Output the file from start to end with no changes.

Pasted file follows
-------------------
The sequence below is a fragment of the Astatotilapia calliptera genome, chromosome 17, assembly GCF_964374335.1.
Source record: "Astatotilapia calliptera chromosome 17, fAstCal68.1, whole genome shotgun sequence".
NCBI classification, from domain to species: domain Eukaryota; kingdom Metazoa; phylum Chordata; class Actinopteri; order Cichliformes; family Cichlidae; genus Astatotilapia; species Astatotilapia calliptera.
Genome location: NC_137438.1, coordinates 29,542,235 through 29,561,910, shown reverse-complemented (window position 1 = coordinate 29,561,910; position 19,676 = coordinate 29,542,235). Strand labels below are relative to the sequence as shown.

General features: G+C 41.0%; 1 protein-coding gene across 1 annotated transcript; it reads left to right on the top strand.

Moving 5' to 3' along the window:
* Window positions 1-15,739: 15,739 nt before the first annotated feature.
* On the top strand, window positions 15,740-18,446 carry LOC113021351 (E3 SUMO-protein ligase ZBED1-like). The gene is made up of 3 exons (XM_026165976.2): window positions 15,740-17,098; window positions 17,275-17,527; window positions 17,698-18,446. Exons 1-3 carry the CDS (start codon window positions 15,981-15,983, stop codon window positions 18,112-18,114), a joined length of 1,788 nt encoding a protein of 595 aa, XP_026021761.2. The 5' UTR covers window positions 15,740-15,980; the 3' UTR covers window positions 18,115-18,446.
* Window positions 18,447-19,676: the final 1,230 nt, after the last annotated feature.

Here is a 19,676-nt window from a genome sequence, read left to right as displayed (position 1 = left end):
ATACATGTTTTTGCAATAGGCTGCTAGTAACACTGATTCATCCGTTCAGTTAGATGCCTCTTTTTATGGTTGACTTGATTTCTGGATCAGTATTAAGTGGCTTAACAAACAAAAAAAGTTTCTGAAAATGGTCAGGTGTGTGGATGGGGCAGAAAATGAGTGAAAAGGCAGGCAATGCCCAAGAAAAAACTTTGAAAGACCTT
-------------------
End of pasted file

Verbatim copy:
The sequence below is a fragment of the Astatotilapia calliptera genome, chromosome 17, assembly GCF_964374335.1.
Source record: "Astatotilapia calliptera chromosome 17, fAstCal68.1, whole genome shotgun sequence".
NCBI classification, from domain to species: domain Eukaryota; kingdom Metazoa; phylum Chordata; class Actinopteri; order Cichliformes; family Cichlidae; genus Astatotilapia; species Astatotilapia calliptera.
Genome location: NC_137438.1, coordinates 29,542,235 through 29,561,910, shown reverse-complemented (window position 1 = coordinate 29,561,910; position 19,676 = coordinate 29,542,235). Strand labels below are relative to the sequence as shown.

General features: G+C 41.0%; 1 protein-coding gene across 1 annotated transcript; it reads left to right on the top strand.

Moving 5' to 3' along the window:
* Window positions 1-15,739: 15,739 nt before the first annotated feature.
* On the top strand, window positions 15,740-18,446 carry LOC113021351 (E3 SUMO-protein ligase ZBED1-like). The gene is made up of 3 exons (XM_026165976.2): window positions 15,740-17,098; window positions 17,275-17,527; window positions 17,698-18,446. Exons 1-3 carry the CDS (start codon window positions 15,981-15,983, stop codon window positions 18,112-18,114), a joined length of 1,788 nt encoding a protein of 595 aa, XP_026021761.2. The 5' UTR covers window positions 15,740-15,980; the 3' UTR covers window positions 18,115-18,446.
* Window positions 18,447-19,676: the final 1,230 nt, after the last annotated feature.

Here is a 19,676-nt window from a genome sequence, read left to right as displayed (position 1 = left end):
ATACATGTTTTTGCAATAGGCTGCTAGTAACACTGATTCATCCGTTCAGTTAGATGCCTCTTTTTATGGTTGACTTGATTTCTGGATCAGTATTAAGTGGCTTAACAAACAAAAAAAGTTTCTGAAAATGGTCAGGTGTGTGGATGGGGCAGAAAATGAGTGAAAAGGCAGGCAATGCCCAAGAAAAAACTTTGAAAGACCTT